- Another sector of the economy which is very important and which appears to be facing long-term decline is the sugar industry. What do you think is the future for sugar?
- Early last year, the management of Caroni Ltd, 1worker representatives and the Government sat around a table and hammered out an arrangement designed to ensure the survival and growth of the sugar industry over the medium to long term. We have started to put that programme into place and expect to see viability in about seven to eight years' time. On the basis of the work that has been done, I have every confidence that we will see some progress.
At the moment, our sugar industry is very uncompetitive and it survives only because of our arrangements with the European Community and - to a very minor extent - because of the access that we have to the US market. What we now have to do is recognise, in the changes taking place within the EC itself and, more specifically, in its relationships with the ACP countries, the possibility that these special arrangements will come to an end. There is no reason to believe that they will last forever. That means that we have to move to viability and competitiveness.
- Your Government is committed to the divestment of a wide range of state owned enterprises and agencies. How is this programme progressing and how far do you intend to take it ?
- Our economic policy was clearly set out in a document that we published in 1988. In this, we outlined the role of the state essentially as that of facilitator but also as that of investor in certain circumstances. We feel that the state should have a participating interest in industries of strategic importance, in public utilities and in certain other prescribed areas. Beyond that, we believe that it should, in an orderly fashion, divest itself of its current interests. We have, in the initial phase, identified 27 companies for divestment and the first two went through this process last year. You know that there is a learning curve involved here and it is bound to take some time for us to get the handle of it but the process will accelerate this year.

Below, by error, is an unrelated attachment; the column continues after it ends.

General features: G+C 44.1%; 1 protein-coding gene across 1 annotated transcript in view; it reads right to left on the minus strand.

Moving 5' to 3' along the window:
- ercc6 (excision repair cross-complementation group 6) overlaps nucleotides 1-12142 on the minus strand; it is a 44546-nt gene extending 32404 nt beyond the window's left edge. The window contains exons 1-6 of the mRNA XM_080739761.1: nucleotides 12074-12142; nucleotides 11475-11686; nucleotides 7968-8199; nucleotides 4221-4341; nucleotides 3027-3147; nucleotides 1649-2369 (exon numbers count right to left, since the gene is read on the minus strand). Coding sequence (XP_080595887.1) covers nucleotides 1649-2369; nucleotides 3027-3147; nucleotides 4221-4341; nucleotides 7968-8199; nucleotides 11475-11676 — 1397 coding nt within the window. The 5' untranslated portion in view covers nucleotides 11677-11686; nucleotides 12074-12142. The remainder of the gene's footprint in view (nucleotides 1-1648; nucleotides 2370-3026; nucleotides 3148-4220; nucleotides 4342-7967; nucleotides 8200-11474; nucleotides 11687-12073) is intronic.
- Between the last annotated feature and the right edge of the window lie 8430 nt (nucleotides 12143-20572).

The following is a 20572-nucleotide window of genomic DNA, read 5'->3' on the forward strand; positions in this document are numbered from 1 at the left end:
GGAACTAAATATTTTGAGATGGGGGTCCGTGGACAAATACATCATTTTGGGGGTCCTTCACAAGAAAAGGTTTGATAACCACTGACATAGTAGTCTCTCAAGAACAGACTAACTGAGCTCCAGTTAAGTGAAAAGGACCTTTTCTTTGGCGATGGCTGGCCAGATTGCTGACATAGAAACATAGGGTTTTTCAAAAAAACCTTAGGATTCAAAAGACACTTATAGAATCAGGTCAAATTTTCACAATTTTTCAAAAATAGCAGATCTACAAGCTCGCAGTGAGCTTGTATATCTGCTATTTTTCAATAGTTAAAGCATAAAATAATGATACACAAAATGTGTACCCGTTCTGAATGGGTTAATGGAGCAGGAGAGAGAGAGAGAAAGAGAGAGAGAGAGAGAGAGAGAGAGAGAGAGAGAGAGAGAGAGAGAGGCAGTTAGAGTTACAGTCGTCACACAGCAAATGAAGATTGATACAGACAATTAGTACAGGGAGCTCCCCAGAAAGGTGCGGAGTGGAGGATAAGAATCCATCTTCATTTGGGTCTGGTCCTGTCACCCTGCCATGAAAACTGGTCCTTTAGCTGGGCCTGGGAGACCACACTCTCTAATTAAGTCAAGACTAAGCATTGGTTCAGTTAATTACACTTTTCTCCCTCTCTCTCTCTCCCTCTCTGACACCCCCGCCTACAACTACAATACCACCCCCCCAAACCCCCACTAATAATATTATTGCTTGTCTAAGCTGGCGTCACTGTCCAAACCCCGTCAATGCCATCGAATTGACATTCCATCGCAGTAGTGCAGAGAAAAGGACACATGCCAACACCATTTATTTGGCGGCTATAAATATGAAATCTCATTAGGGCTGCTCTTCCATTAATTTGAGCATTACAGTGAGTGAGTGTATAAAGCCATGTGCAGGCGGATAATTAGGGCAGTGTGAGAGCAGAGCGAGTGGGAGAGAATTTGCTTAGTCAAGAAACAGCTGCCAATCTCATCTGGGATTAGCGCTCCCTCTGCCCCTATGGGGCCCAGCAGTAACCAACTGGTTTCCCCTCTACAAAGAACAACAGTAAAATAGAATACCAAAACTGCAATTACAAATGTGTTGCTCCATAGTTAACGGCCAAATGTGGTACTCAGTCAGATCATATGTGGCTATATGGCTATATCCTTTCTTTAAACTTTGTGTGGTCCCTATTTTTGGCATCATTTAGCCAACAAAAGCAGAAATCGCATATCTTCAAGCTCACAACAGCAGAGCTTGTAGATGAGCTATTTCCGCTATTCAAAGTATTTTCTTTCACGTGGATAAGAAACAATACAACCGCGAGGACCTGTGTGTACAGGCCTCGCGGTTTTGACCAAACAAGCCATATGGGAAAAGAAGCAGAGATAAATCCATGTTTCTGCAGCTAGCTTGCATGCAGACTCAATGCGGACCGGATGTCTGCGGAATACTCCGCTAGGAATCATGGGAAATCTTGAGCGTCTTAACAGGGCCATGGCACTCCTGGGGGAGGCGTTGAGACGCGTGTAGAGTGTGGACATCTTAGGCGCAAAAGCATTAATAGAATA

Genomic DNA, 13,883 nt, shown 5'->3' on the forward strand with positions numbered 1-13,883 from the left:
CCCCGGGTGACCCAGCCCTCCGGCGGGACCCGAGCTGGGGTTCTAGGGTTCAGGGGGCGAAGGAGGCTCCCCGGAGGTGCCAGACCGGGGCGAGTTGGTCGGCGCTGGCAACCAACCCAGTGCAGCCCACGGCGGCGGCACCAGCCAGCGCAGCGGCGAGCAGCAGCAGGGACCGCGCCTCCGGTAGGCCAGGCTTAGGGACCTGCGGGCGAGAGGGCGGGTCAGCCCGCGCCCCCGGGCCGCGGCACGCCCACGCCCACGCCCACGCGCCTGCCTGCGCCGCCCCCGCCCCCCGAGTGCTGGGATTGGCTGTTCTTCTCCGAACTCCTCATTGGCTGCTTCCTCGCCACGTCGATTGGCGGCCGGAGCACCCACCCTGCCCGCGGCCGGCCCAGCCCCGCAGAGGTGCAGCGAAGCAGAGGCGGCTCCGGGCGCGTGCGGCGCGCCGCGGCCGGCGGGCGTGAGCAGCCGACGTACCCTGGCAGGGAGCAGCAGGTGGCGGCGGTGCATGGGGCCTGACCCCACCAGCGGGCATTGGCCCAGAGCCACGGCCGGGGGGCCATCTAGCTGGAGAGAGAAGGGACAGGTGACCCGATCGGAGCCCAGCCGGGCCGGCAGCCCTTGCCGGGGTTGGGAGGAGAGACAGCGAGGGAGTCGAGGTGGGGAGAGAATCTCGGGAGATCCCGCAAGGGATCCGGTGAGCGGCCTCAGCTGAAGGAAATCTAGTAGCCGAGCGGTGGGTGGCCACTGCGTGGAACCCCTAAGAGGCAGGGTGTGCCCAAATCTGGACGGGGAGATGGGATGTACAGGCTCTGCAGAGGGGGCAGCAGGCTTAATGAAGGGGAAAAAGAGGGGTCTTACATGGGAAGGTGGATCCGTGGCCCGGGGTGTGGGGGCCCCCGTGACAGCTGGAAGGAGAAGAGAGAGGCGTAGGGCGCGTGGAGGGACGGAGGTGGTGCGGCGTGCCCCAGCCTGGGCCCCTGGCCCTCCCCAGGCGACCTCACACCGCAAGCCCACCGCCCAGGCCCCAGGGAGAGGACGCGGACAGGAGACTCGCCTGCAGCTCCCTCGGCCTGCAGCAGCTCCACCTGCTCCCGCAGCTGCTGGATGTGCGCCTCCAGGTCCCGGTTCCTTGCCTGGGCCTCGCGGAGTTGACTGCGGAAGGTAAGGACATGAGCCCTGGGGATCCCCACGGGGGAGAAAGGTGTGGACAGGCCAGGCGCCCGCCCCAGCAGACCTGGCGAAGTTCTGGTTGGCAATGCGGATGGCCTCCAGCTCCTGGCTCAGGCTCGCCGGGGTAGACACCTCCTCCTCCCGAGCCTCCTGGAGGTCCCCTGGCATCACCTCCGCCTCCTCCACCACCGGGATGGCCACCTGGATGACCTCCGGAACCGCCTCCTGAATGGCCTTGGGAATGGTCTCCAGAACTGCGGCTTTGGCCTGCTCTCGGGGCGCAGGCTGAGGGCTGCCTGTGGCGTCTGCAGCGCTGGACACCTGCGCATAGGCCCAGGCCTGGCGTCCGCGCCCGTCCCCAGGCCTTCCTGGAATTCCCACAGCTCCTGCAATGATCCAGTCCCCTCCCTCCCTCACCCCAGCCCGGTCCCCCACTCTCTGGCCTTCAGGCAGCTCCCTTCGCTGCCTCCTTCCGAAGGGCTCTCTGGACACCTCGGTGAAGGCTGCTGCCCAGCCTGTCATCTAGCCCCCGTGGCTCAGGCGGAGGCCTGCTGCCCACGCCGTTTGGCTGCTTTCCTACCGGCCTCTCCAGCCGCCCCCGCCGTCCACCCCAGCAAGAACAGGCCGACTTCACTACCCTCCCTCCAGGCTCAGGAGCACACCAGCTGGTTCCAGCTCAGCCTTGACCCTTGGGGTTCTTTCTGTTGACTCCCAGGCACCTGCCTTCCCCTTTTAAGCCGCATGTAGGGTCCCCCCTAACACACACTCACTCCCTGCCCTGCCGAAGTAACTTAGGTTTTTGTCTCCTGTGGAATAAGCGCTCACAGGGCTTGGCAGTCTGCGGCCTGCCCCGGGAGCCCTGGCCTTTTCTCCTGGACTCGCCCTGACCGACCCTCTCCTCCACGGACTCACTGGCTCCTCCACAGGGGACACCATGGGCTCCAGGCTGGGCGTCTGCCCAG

We are about to undertake divestment in the methanol company, which is currently 100% state-owned, but we have a different objective in mind in this particular case. Our aim is to increase our industrial base by adding an MTBE2 plant to the existing methanol facility. What we are proposing to do, therefore, is find a joint venture partner. We will put in, as assets in the joint venture company, our holdings in the methanol plant while our partners would put in an appropriate amount of money. This will allow expansion into MTBE production with the Government having a reduced shareholding in the new set-up and our joint venture partner owning the rest. This kind of approach is consistent with our policy of divestment.
In other areas, we are getting out altogether. For example, in the ammonia/ urea sector, Fertrin, 3 which has two ammonia plants, is owned 51% by the state and 49% by Amoco. The state also owns a urea facility which takes the entire output of one of the ammonia plants. Both ourselves and Amoco are seeking divestment of all of our holdings in these companies. In effect, we are looking to pass them over to a third party - for an appropriate fee of course. We don't consider the industry to be of strategic importance and, therefore, we can get completely out of it. So you can see that
the pattern of divestment we are pursuing depends on the particular circumstances in each case.
- A number of people I have spoken to say that 1993-94 will be a crucial period for Trinidad and Tobago because debt repayment is reaching a peak and this will impose severe constraints on the budget. What are you doing, at this cliff cult time, to preserve the social equilibrium of the country ? You clearly have a serious unemployment problem.